The Edge earns two thumbs up

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Following its launch in the 2007 model year, the Ford Edge quickly became a standout among the expanding crossover vehicle market. Offering front or all-wheel drive the stylish and flexible five passenger model became popular with buyers for its ride quality, feature content and all-surface capability. Owners also appreciated high-tech features including Bluetooth and Ford Sync.

For the 2016 model year the Edge has been given a number of improvements based on the new platform introduced last year. This latest Edge has a stiffer body, an additional engine choice, a new trim level and new rear suspension. Inside it’s easy to see why Ford continues to be a leader among domestic automakers with interior design and execution. My Sport model gives the impression of luxury and spaciousness with quality soft-touch materials and a well laid-out centre stack. Now augmented with actual buttons, the touch screen is much easier to use allowing a driver to remain focused on driving. Sync 3 now offers hands-free calling and navigation with simple voice commands including calling up music through your cellphone using Bluetooth to stream audio through Sync. For me, the Sync infotainment system was uncomplicated and straightforward in function.

Seating comfort is great in the front with a big windshield and large mirrors and side windows providing a commanding view outside. The new front seats in the Edge are a little thinner allowing more room for those in the back seat. Rear seat passengers are treated to plenty of head and legroom. The cargo area is also larger than the previous Edge. A lever in the back allows you to flip the rear seatback down expanding cargo space and giving an almost flat floor. The seat heaters warm up your butt quickly and can make the seat cushion very warm. The heated steering wheel was disappointing or shall I say lukewarm. The right use of sound insulation and thicker glass helps make for a quieter environment inside.

The Edge comes with three different engine choices; a normally aspirate 3.5 litre-V6, a turbocharged 2.7-litre V6 and a turbocharged 2.0-litre four-cylinder. It was the turbo 2.7 my Sport model which moved the Edge smoothly and with little effort through the gears. With a kick to the gas pedal and a growl from the exhaust, the engine pulled strongly right into high r.p.ms. All engines are paired to a six-speed automatic transmission with either front or all-wheel drive. Ford says the 2.7 V6 can easily tow a 1,600 kg load. Fuel consumption during a trip to Calgary and back averaged 9.4 L/100 km at a steady 120 km/ph with two adults and a small amount of luggage. That’s very good given the size of the Edge. Around town the 2.7 V6 is rated at 11.9L/100 km.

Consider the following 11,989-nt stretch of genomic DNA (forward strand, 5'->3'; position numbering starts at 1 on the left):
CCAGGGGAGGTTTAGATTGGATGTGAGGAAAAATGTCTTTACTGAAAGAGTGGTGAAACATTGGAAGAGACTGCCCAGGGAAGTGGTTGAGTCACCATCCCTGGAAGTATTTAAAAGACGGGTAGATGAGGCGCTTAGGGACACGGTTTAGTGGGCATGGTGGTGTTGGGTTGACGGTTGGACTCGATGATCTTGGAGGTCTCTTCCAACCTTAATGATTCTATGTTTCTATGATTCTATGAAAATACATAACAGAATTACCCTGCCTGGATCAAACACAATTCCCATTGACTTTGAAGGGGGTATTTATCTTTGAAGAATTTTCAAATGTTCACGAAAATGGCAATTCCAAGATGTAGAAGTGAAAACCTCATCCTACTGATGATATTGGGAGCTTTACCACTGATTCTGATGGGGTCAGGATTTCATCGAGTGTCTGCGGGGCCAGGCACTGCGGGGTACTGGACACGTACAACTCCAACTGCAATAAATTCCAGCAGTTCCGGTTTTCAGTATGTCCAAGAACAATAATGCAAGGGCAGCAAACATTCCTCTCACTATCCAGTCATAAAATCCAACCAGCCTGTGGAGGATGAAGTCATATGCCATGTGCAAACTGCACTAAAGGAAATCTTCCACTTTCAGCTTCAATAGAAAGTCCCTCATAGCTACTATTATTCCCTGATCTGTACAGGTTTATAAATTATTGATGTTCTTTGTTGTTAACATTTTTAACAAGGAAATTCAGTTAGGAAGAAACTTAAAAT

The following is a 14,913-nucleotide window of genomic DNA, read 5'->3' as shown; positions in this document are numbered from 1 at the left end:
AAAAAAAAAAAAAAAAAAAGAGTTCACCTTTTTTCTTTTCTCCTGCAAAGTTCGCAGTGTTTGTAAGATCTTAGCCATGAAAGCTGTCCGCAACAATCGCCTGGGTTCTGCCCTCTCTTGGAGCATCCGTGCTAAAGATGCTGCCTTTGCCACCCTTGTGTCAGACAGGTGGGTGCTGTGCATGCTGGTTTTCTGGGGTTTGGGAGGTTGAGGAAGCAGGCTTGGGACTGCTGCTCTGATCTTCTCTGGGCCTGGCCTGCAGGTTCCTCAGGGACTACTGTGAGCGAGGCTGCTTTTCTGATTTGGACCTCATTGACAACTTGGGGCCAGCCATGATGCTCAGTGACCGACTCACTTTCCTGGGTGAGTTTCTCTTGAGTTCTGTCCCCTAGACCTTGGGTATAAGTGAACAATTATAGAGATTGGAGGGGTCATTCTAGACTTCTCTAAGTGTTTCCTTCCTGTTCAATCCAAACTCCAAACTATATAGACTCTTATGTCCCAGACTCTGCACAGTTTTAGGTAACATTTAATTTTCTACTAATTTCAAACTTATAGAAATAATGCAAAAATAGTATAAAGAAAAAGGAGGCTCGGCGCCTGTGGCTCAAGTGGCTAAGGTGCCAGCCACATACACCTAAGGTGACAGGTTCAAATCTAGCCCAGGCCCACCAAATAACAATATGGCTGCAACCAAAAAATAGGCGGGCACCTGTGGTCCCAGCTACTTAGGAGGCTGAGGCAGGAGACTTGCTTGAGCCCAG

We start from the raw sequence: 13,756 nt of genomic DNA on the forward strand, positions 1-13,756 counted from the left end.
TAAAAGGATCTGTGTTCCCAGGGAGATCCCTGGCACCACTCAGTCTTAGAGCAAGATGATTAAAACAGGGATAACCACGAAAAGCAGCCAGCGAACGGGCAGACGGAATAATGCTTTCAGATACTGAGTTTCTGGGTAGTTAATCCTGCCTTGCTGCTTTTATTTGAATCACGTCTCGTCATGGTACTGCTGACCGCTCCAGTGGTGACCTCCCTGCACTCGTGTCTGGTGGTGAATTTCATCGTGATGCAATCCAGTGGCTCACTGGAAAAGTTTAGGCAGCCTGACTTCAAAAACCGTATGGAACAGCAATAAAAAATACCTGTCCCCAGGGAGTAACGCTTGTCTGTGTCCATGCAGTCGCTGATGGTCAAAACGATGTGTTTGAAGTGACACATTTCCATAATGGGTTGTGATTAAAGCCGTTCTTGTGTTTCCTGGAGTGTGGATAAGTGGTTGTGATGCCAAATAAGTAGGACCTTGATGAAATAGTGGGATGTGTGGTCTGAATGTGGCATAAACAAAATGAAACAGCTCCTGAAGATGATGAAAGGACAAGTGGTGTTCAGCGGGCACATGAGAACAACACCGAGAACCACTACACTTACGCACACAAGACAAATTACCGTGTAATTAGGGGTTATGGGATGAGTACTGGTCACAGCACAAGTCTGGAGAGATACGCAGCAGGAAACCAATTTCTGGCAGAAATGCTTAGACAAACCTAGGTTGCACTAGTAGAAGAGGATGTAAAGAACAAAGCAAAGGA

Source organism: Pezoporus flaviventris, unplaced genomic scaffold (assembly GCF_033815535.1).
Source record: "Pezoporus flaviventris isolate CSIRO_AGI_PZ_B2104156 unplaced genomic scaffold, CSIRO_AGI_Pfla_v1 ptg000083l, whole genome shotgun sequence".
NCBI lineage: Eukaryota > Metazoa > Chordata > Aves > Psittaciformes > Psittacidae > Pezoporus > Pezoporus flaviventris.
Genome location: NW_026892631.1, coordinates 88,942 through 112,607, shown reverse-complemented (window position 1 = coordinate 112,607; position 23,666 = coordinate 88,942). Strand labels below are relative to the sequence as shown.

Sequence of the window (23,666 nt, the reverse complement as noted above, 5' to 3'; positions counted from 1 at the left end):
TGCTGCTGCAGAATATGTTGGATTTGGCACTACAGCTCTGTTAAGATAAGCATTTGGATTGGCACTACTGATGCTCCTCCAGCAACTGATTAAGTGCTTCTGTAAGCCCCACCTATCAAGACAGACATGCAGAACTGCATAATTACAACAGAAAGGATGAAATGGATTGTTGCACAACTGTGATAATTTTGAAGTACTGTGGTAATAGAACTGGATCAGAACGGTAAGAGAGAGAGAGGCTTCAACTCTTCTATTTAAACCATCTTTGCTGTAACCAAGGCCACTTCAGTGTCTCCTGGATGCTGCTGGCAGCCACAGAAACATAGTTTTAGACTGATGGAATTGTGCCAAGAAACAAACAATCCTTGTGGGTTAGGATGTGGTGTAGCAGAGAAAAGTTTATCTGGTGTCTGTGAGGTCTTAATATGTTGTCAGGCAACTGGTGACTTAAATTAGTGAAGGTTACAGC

The Edge Sport, as big as it is, is still a pleasure to drive around town with its quick steering and taut suspension. If you want the roominess of a large CUV but not the overall heft of an Explorer, the Edge is much shorter and therefore easier to park. That’s a plus and might be part of the popularity behind the Edge. I really enjoyed driving it on the highway where ride quality, interior comfort and roominess all combine for a positive driving experience.

I can also say all the technical features; blind spot monitoring, lane departure warning and split-view front camera add to the enjoyment of this crossover. Of course all the great features come with a price depending on how you load up the options. One equipment group with some of what I just mentioned totals $4,500.00. The “Canadian” Touring Package with voice activated navigation and panoramic sunroof is a $2,000 hit. The sunroof really brightens up the interior on a sunny day, but hope you never have an issue with it once the warranty is off. The striking colour on my tester is Bronze Fire Tinted which really hits the eyes in bright sunshine. It will cost you an extra $450.00.

While the basic Edge is the SE model starting at $31,349, my Sport trim model started at $46,099. Total options brought the MSRP to $57,289.00 quite in line with similar models by other manufacturers. Still, I give this crossover two thumbs up.

Garry Melnyk is a St. Albert resident and lifelong car buff who has written about new cars and trucks for radio and print publications since the ’70s.

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